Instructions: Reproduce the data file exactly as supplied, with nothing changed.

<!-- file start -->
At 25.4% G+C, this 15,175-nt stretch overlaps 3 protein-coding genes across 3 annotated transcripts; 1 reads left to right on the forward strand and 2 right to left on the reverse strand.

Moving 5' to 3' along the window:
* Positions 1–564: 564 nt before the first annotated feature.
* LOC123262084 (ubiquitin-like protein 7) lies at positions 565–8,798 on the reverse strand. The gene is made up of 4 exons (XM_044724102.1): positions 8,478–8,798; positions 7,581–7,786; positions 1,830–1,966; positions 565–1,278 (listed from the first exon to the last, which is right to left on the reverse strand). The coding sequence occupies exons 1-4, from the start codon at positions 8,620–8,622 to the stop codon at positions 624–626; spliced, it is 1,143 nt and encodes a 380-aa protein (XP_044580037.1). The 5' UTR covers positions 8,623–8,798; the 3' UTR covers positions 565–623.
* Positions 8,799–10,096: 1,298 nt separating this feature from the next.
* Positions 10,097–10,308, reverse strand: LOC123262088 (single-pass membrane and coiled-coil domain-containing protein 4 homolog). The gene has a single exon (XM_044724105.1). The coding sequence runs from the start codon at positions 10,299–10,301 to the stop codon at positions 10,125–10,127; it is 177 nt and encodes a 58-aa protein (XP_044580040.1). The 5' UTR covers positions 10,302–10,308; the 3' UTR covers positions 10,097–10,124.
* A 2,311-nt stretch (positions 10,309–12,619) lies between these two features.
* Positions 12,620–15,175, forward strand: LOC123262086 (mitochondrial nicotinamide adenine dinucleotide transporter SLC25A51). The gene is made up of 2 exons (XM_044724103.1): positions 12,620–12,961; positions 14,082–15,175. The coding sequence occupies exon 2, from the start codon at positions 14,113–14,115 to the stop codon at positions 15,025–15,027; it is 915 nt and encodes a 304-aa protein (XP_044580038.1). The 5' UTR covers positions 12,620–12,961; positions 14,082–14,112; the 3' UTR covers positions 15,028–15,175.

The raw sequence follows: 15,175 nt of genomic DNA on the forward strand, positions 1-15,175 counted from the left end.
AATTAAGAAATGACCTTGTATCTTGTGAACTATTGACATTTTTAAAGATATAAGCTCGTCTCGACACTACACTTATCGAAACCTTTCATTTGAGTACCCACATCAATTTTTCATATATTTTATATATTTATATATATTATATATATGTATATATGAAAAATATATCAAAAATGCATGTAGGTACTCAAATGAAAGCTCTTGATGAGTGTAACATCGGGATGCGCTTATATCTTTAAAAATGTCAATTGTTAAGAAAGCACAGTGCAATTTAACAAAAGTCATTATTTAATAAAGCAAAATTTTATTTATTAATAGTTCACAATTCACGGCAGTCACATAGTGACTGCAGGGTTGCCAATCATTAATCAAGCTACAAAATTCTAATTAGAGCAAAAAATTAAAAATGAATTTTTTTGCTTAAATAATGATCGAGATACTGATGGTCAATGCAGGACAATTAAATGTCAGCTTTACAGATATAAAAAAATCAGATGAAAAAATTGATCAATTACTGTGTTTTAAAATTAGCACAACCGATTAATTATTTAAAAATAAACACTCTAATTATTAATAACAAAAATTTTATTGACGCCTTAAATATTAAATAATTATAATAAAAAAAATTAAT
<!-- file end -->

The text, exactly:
At 25.4% G+C, this 15,175-nt stretch overlaps 3 protein-coding genes across 3 annotated transcripts; 1 reads left to right on the forward strand and 2 right to left on the reverse strand.

Moving 5' to 3' along the window:
* Positions 1–564: 564 nt before the first annotated feature.
* LOC123262084 (ubiquitin-like protein 7) lies at positions 565–8,798 on the reverse strand. The gene is made up of 4 exons (XM_044724102.1): positions 8,478–8,798; positions 7,581–7,786; positions 1,830–1,966; positions 565–1,278 (listed from the first exon to the last, which is right to left on the reverse strand). The coding sequence occupies exons 1-4, from the start codon at positions 8,620–8,622 to the stop codon at positions 624–626; spliced, it is 1,143 nt and encodes a 380-aa protein (XP_044580037.1). The 5' UTR covers positions 8,623–8,798; the 3' UTR covers positions 565–623.
* Positions 8,799–10,096: 1,298 nt separating this feature from the next.
* Positions 10,097–10,308, reverse strand: LOC123262088 (single-pass membrane and coiled-coil domain-containing protein 4 homolog). The gene has a single exon (XM_044724105.1). The coding sequence runs from the start codon at positions 10,299–10,301 to the stop codon at positions 10,125–10,127; it is 177 nt and encodes a 58-aa protein (XP_044580040.1). The 5' UTR covers positions 10,302–10,308; the 3' UTR covers positions 10,097–10,124.
* A 2,311-nt stretch (positions 10,309–12,619) lies between these two features.
* Positions 12,620–15,175, forward strand: LOC123262086 (mitochondrial nicotinamide adenine dinucleotide transporter SLC25A51). The gene is made up of 2 exons (XM_044724103.1): positions 12,620–12,961; positions 14,082–15,175. The coding sequence occupies exon 2, from the start codon at positions 14,113–14,115 to the stop codon at positions 15,025–15,027; it is 915 nt and encodes a 304-aa protein (XP_044580038.1). The 5' UTR covers positions 12,620–12,961; positions 14,082–14,112; the 3' UTR covers positions 15,028–15,175.

The raw sequence follows: 15,175 nt of genomic DNA on the forward strand, positions 1-15,175 counted from the left end.
AATTAAGAAATGACCTTGTATCTTGTGAACTATTGACATTTTTAAAGATATAAGCTCGTCTCGACACTACACTTATCGAAACCTTTCATTTGAGTACCCACATCAATTTTTCATATATTTTATATATTTATATATATTATATATATGTATATATGAAAAATATATCAAAAATGCATGTAGGTACTCAAATGAAAGCTCTTGATGAGTGTAACATCGGGATGCGCTTATATCTTTAAAAATGTCAATTGTTAAGAAAGCACAGTGCAATTTAACAAAAGTCATTATTTAATAAAGCAAAATTTTATTTATTAATAGTTCACAATTCACGGCAGTCACATAGTGACTGCAGGGTTGCCAATCATTAATCAAGCTACAAAATTCTAATTAGAGCAAAAAATTAAAAATGAATTTTTTTGCTTAAATAATGATCGAGATACTGATGGTCAATGCAGGACAATTAAATGTCAGCTTTACAGATATAAAAAAATCAGATGAAAAAATTGATCAATTACTGTGTTTTAAAATTAGCACAACCGATTAATTATTTAAAAATAAACACTCTAATTATTAATAACAAAAATTTTATTGACGCCTTAAATATTAAATAATTATAATAAAAAAAATTAAT